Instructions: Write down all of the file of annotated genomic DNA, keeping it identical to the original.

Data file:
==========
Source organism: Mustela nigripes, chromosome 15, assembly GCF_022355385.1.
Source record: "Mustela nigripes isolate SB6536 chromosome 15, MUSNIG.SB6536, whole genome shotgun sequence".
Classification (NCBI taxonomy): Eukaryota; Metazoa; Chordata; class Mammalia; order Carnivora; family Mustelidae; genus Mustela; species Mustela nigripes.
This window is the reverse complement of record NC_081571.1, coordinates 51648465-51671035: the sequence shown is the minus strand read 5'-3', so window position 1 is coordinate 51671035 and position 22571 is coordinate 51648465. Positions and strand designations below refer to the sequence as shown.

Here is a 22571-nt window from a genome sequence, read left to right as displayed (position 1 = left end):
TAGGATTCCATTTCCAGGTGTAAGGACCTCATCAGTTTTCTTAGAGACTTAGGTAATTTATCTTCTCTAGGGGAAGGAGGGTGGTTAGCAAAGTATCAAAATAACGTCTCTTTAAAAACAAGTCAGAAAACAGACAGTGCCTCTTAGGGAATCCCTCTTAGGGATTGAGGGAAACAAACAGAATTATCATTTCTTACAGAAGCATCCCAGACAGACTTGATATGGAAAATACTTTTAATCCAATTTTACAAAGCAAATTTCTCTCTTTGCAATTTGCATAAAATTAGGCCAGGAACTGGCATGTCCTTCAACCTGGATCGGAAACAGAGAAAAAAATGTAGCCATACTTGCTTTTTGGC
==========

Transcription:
Source organism: Mustela nigripes, chromosome 15, assembly GCF_022355385.1.
Source record: "Mustela nigripes isolate SB6536 chromosome 15, MUSNIG.SB6536, whole genome shotgun sequence".
Classification (NCBI taxonomy): Eukaryota; Metazoa; Chordata; class Mammalia; order Carnivora; family Mustelidae; genus Mustela; species Mustela nigripes.
This window is the reverse complement of record NC_081571.1, coordinates 51648465-51671035: the sequence shown is the minus strand read 5'-3', so window position 1 is coordinate 51671035 and position 22571 is coordinate 51648465. Positions and strand designations below refer to the sequence as shown.

Here is a 22571-nt window from a genome sequence, read left to right as displayed (position 1 = left end):
TAGGATTCCATTTCCAGGTGTAAGGACCTCATCAGTTTTCTTAGAGACTTAGGTAATTTATCTTCTCTAGGGGAAGGAGGGTGGTTAGCAAAGTATCAAAATAACGTCTCTTTAAAAACAAGTCAGAAAACAGACAGTGCCTCTTAGGGAATCCCTCTTAGGGATTGAGGGAAACAAACAGAATTATCATTTCTTACAGAAGCATCCCAGACAGACTTGATATGGAAAATACTTTTAATCCAATTTTACAAAGCAAATTTCTCTCTTTGCAATTTGCATAAAATTAGGCCAGGAACTGGCATGTCCTTCAACCTGGATCGGAAACAGAGAAAAAAATGTAGCCATACTTGCTTTTTGGC